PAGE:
Search Images Maps Play YouTube News Gmail Drive More »
Sign in
Screen reader users: click this link for accessible mode. Accessible mode has the same essential features but works better with your reader.

Patents

  1. Advanced Patent Search
Publication numberUS3322611 A
Publication typeGrant
Publication dateMay 30, 1967
Filing dateOct 19, 1962
Priority dateOct 19, 1962
Publication numberUS 3322611 A, US 3322611A, US-A-3322611, US3322611 A, US3322611A
InventorsStevenson Halsey Bidwell
Original AssigneeDu Pont
Export CitationBiBTeX, EndNote, RefMan
External Links: USPTO, USPTO Assignment, Espacenet
Porous fibers and processes of preparing same
US 3322611 A
Images(3)
Previous page
Next page
Description  (OCR text may contain errors)

3,322,611 RoRoUs FrnERs AND PROCESSES or PREPARING SAME This invention relates to low density porous fibers and to processes of preparing the same.

For a long time an objective of the textile industry has been to prepare porous, open-celled fibers of low density for applications such as air filtration, liquid absorption, and insulation of various types. One method for the production of pore-containing fibers as described in U.S.P. 1,487,807 involves dissolving air or a volatile liquid or solvent in a spinning solution which upon subsequent release of pressure or heating generates bubbles in the yarn. The resulting yarns had variable density and contained relatively large pores, many of which were entirely closed within the fiber. Yarns of this type were generally large and very coarse. Another approach involved slitting thin sheets of polyurethane foam to produce coarse threads having large pores and an open cell structure as shown in U.S.P. 3,001,359. Still another method as described in U.S.P. 1,707,164 was to incorporate solid particles of wax, rosin, or fat in a spinning solution with subsequent leaching of the fiber to generate holes. This resulted in formation of moderately large voids, most of which were not intercommunicating. Another method which resulted in formation of large pores in the fibres involved incorporating a material which would release gas on subsequent chemical treatment, such, for example, achieved by employing calcium carbonate, followed by immersing the fiber thus produced in acid. Dry spinning of fiber-forming polymer solutions containing nonsolvents of higher boiling point than the solvent (Br. spec. 385,673) gave fibers of relatively high density containing pores within. the fiber that were prevented from communicating with the outside by a surface skin. A further method (Br. spec. 579,183) for producing yarns with internal cavities or voids suitable for use in carpets consisted of spinning an acetone solution of a vinylidene chloride/acrylonitrile copolymer into aqueous acetone. Besides having a moderately high density and coarse pores, this yarn also had an impervious skin so that the pores did not communicate with the surface. In addition to these deliberate attempts to prepare porous fibers, the occasional formation of pores which caused difiiculty in subsequent drawing steps has been reported to occur in the wet spinning of solutions of polyvinyl alcohol in water and polyacrylonitrile in dimethylformamide, but the resulting fibers ha-d densities very close to those of the original polymers. In each of the above cases, the fiber produced did not have extremely fine pores and usually it was coarse, or of high density, or the pores did not communicate with each other or with the surface.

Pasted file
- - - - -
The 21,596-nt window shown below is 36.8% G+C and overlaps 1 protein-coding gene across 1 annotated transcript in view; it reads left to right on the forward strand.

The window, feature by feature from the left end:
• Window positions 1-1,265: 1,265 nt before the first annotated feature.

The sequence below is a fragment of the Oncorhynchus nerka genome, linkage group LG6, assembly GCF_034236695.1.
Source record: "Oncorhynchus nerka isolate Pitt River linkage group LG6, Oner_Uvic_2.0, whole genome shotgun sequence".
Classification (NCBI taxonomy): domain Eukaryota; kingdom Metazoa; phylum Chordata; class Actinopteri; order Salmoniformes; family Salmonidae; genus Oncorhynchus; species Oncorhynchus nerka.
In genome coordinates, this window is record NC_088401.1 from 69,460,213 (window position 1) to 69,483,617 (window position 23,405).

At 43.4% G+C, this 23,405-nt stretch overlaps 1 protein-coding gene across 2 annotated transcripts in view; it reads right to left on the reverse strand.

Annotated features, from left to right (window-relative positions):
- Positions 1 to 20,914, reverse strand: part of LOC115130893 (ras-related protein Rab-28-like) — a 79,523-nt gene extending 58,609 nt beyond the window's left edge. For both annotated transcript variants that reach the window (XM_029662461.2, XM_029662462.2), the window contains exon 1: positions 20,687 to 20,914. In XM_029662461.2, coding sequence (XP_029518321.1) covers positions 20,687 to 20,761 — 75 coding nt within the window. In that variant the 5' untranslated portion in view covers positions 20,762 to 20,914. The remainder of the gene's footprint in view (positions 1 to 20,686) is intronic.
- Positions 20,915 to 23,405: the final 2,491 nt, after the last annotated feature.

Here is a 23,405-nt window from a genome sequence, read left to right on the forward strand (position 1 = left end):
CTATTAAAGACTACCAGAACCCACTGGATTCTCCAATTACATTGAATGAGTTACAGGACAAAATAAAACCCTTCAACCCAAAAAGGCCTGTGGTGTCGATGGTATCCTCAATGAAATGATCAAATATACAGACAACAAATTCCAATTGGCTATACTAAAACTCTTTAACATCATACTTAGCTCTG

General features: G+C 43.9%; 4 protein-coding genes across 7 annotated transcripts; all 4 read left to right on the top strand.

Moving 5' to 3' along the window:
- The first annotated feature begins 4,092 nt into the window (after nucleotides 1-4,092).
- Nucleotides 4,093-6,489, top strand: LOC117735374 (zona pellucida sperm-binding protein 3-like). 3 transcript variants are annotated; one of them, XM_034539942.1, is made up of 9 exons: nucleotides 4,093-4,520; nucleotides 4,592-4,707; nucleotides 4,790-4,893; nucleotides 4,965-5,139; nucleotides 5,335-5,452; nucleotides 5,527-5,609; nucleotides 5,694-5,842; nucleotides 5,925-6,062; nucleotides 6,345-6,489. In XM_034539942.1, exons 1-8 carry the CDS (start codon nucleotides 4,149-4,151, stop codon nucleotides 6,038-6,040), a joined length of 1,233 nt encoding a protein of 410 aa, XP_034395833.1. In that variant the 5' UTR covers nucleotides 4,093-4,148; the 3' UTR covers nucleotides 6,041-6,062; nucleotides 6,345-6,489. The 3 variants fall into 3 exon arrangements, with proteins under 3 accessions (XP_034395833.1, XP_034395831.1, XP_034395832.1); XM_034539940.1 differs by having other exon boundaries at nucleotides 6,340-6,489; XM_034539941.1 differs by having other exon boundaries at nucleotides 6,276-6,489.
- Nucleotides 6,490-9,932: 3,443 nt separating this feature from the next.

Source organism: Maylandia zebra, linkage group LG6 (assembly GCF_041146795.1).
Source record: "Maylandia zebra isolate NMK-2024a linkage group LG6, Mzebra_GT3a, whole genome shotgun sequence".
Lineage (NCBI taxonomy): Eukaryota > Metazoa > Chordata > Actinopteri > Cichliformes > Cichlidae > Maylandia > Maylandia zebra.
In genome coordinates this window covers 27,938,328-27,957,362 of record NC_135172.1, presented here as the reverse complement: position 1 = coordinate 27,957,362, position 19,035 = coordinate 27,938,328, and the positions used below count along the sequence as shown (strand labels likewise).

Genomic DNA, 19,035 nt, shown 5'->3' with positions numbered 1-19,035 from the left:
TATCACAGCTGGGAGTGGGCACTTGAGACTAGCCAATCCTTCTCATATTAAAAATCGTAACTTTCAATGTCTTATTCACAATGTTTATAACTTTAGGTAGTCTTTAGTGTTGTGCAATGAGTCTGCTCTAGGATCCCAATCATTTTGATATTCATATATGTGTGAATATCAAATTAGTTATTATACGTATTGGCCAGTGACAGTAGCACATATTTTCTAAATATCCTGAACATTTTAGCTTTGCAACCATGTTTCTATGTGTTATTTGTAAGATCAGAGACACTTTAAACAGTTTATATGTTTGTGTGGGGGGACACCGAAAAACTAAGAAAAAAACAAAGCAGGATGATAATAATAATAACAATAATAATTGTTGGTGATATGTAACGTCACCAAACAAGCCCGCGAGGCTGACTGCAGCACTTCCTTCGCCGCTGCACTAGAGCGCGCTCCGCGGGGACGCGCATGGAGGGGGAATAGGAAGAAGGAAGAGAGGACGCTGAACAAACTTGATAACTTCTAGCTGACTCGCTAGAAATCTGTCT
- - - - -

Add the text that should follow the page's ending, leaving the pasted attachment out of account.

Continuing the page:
In contrast, it has been found, according to the present invention, that porous fibers of size normally employed in the textile industry and which have an apparent density of less than 0.4, i.e., from 0.15 to 0.35 and have pores communicating with each other and the surface, the pores being on the average of less than microns and preferably less than 2 microns in their greatest dimension, can be prepared from hydrophobic dimethylformamide-soluble polymers by spinning a solution of a hydrophobic polymer dissolved in a mixture of (a) as a solvent for said polymers, an aliphatic amide of 37 carbon atoms wherein the N-atom is attached to a hydrocarbyl group and (b) a water-soluble, hydroxy-containing non-solvent for the 3322,61 l Patented May 30, 1967 polymer, said non-solvent being compatible with the amide, into a coagulating medium which is a non-solvent for the polymer but in which both the original amide solvent and polymer non-solvent are soluble. The resulting fibers are washed and dried.